CCRL honours Quebec mother's fight for parental rights

By 
  • June 10, 2010
Catholic Civil Rights LeagueTORONTO - When Susan Lavallée found her children would be forced to take Quebec’s controversial ethics and religious culture course, the 45-year-old felt she had to stand up for her religious rights as a Catholic parent.

It’s a fight the Drummondville mother of six is willing to take all the way to the Supreme Court of Canada.

“We’re hoping that they will take the case because it’s a very serious case and it’s a case of national interest,” said Lavallée.

Lavallée’s leadership in the challenge has made her this year’s winner of the Catholic Civil Rights League’s Archbishop Adam Exner Award, handed out June 10 at the league’s 25th anniversary gala in Toronto.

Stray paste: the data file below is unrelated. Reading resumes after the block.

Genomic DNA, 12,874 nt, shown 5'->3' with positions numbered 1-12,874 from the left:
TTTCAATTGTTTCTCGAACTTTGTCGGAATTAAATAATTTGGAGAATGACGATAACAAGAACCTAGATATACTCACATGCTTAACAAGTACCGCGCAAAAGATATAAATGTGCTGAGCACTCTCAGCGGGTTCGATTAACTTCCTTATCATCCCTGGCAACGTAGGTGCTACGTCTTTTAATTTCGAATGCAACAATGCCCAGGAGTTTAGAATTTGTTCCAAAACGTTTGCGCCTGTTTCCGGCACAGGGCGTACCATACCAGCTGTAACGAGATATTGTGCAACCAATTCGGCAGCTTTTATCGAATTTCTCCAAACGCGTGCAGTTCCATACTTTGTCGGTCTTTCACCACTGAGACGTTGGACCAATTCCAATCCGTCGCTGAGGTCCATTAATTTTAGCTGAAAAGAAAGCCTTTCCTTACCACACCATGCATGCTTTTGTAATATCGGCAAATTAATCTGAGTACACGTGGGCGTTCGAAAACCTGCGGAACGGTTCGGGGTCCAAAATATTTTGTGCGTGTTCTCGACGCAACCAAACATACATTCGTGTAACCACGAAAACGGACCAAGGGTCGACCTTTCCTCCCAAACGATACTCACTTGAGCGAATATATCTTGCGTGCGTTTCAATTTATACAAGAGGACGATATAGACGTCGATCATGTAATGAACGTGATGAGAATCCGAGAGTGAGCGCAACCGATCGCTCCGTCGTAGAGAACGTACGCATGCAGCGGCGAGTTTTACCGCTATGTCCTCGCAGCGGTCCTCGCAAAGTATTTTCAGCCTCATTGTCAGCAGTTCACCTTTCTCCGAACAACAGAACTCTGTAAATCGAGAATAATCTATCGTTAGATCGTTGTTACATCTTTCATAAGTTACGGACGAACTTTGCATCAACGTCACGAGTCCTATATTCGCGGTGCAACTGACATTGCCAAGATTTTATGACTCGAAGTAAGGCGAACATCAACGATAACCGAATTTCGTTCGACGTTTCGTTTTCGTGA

The Quebec government launched the new course, which replaced religion classes in Quebec schools, in 2008. The mandatory course has a curriculum featuring world religions and also explores ethics.

Lavallée asked the school board to exempt her children from the course, saying it was infringing upon her rights as a parent to decide the education of her children and her family’s freedom of religion. But her request was rejected, leading Lavallée to take her fight to court.

“It’s touching one’s freedoms of conscience and religion and fundamental rights. I believe we should have the right to choose the education of our children,” she said.

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